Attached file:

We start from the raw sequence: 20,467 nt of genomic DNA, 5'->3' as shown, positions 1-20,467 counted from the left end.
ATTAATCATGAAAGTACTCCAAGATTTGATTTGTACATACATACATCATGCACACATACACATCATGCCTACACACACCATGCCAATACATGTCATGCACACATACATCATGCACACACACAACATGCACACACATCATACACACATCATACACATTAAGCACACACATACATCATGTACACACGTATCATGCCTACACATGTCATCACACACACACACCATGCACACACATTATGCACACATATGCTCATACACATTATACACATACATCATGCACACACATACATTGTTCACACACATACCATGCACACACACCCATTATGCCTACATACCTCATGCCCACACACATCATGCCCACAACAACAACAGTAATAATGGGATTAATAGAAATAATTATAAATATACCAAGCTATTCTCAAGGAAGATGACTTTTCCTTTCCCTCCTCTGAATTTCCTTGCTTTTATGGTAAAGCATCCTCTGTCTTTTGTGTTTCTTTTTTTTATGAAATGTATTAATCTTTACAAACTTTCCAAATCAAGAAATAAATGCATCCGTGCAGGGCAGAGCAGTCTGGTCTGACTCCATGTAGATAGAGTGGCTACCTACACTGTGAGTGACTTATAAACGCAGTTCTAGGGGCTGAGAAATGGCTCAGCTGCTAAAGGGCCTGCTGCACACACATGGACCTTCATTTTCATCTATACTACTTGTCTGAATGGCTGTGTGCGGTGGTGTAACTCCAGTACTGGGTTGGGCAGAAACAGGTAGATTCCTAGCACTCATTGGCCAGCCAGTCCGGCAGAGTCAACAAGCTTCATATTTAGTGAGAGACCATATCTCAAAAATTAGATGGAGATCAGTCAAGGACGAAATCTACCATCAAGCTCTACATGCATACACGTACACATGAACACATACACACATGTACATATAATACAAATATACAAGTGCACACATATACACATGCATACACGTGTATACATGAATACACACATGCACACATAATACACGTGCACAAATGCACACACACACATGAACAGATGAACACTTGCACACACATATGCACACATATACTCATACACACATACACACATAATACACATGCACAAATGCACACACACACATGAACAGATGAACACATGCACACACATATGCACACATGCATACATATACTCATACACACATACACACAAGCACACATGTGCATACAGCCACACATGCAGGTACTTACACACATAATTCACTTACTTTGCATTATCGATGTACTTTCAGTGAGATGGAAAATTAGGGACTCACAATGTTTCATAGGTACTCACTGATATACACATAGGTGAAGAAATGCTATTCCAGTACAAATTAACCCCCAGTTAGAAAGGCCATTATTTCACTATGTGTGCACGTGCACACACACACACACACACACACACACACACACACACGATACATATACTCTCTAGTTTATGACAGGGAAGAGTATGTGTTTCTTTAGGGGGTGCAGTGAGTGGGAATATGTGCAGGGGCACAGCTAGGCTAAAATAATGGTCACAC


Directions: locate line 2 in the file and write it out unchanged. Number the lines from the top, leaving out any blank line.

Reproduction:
ATTAATCATGAAAGTACTCCAAGATTTGATTTGTACATACATACATCATGCACACATACACATCATGCCTACACACACCATGCCAATACATGTCATGCACACATACATCATGCACACACACAACATGCACACACATCATACACACATCATACACATTAAGCACACACATACATCATGTACACACGTATCATGCCTACACATGTCATCACACACACACACCATGCACACACATTATGCACACATATGCTCATACACATTATACACATACATCATGCACACACATACATTGTTCACACACATACCATGCACACACACCCATTATGCCTACATACCTCATGCCCACACACATCATGCCCACAACAACAACAGTAATAATGGGATTAATAGAAATAATTATAAATATACCAAGCTATTCTCAAGGAAGATGACTTTTCCTTTCCCTCCTCTGAATTTCCTTGCTTTTATGGTAAAGCATCCTCTGTCTTTTGTGTTTCTTTTTTTTATGAAATGTATTAATCTTTACAAACTTTCCAAATCAAGAAATAAATGCATCCGTGCAGGGCAGAGCAGTCTGGTCTGACTCCATGTAGATAGAGTGGCTACCTACACTGTGAGTGACTTATAAACGCAGTTCTAGGGGCTGAGAAATGGCTCAGCTGCTAAAGGGCCTGCTGCACACACATGGACCTTCATTTTCATCTATACTACTTGTCTGAATGGCTGTGTGCGGTGGTGTAACTCCAGTACTGGGTTGGGCAGAAACAGGTAGATTCCTAGCACTCATTGGCCAGCCAGTCCGGCAGAGTCAACAAGCTTCATATTTAGTGAGAGACCATATCTCAAAAATTAGATGGAGATCAGTCAAGGACGAAATCTACCATCAAGCTCTACATGCATACACGTACACATGAACACATACACACATGTACATATAATACAAATATACAAGTGCACACATATACACATGCATACACGTGTATACATGAATACACACATGCACACATAATACACGTGCACAAATGCACACACACACATGAACAGATGAACACTTGCACACACATATGCACACATATACTCATACACACATACACACATAATACACATGCACAAATGCACACACACACATGAACAGATGAACACATGCACACACATATGCACACATGCATACATATACTCATACACACATACACACAAGCACACATGTGCATACAGCCACACATGCAGGTACTTACACACATAATTCACTTACTTTGCATTATCGATGTACTTTCAGTGAGATGGAAAATTAGGGACTCACAATGTTTCATAGGTACTCACTGATATACACATAGGTGAAGAAATGCTATTCCAGTACAAATTAACCCCCAGTTAGAAAGGCCATTATTTCACTATGTGTGCACGTGCACACACACACACACACACACACACACACACACACACGATACATATACTCTCTAGTTTATGACAGGGAAGAGTATGTGTTTCTTTAGGGGGTGCAGTGAGTGGGAATATGTGCAGGGGCACAGCTAGGCTAAAATAATGGTCACAC